Studying can be literally painful sometimes, with the way that it totally and utterly drains us of any enthusiasm for learning. Yet other times, studying provides us with a thrill, reassuring us of how knowledgeable we have the potential to be. For some of us, dying of boredom happens often during a study session, causing us to lose focus. This greatly decreases the efficiency of our studying.
A tactic that I use to stay relatively interested in what I am studying is listening to music as I read my notes, copy information or recite things to myself. Of course, the music is kept at a background level so that it will not distract me. This article will outline how to effectively utilize music to keep you interested in your study material. Such details are significant when selecting your studying playlist.
There are many kinds of music that you should NOT listen to when studying, not even at a background level. Below is a list of characteristics in music that this author believes you should avoid:
• Limited instrumentation with prominent vocals
Limited instrumentation amplifies the prominence of the vocals, which may distract your brain from thinking about the study material as you follow along reciting the lyrics. Music like this consists of singing or rapping that is supported by quiet instrumentation that does not provide its own melodic line.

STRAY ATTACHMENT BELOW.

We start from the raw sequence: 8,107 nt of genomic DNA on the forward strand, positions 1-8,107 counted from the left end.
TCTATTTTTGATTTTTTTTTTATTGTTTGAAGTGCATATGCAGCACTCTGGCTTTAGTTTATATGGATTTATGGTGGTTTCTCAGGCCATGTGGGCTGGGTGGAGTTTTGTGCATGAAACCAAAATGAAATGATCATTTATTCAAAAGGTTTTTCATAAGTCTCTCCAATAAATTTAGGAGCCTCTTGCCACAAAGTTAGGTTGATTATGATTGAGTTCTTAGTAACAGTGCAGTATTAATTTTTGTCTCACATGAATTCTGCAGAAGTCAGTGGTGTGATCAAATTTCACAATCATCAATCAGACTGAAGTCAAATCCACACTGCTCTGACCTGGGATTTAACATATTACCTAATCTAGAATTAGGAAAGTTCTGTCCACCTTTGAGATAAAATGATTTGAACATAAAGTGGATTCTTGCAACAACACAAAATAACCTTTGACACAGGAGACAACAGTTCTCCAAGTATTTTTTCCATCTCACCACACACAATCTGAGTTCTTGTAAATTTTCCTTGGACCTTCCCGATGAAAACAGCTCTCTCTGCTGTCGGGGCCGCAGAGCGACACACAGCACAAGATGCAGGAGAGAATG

• Loud instrumentation with quieter vocals
Loud instrumentation is distracting, with an off-balance of quieter vocals that will make it difficult for you to think while listening. Loud instrumentation often has a difficult melodic line than you will instinctively try to follow along with.
• Anything overly catchy or appealing
Music that you are incredibly fond of may also cause distractions. This is why one should not study with music from a mainstream radio station if they are a frequent listener. (Radio stations have commercials, which are also distracting.)
Below is a list of characteristics in music that this author believes are potentially beneficial when studying:
• Soft instrumentation
Music with soft instrumentation may or may not have accompanying vocals. It is good background music, as its lower volume will allow your mind to think while enjoying it.
• Anything you aren’t very familiar with
Music that you are not familiar with will stop you from accidentally singing along to it rather than studying.
Normally, to save time, entire albums should be played chronologically to avoid wasting time selecting another song. It is advised to compile a playlist of numerous tracks on the computer or music player, and use the shuffle feature.
Eden Full is a happy Grade 12 International Baccalaureate Diploma student at John G. Diefenbaker High School in Calgary, Alberta. She is an alumna of Shad Valley Trent 2008, and a summer intern for Impact. Her all-time favourite band is Thrice, and her favourite classical composer is Antonio Vivaldi.
Image courtesy of photographer "Ðxb Editiön ©" at flickr.com.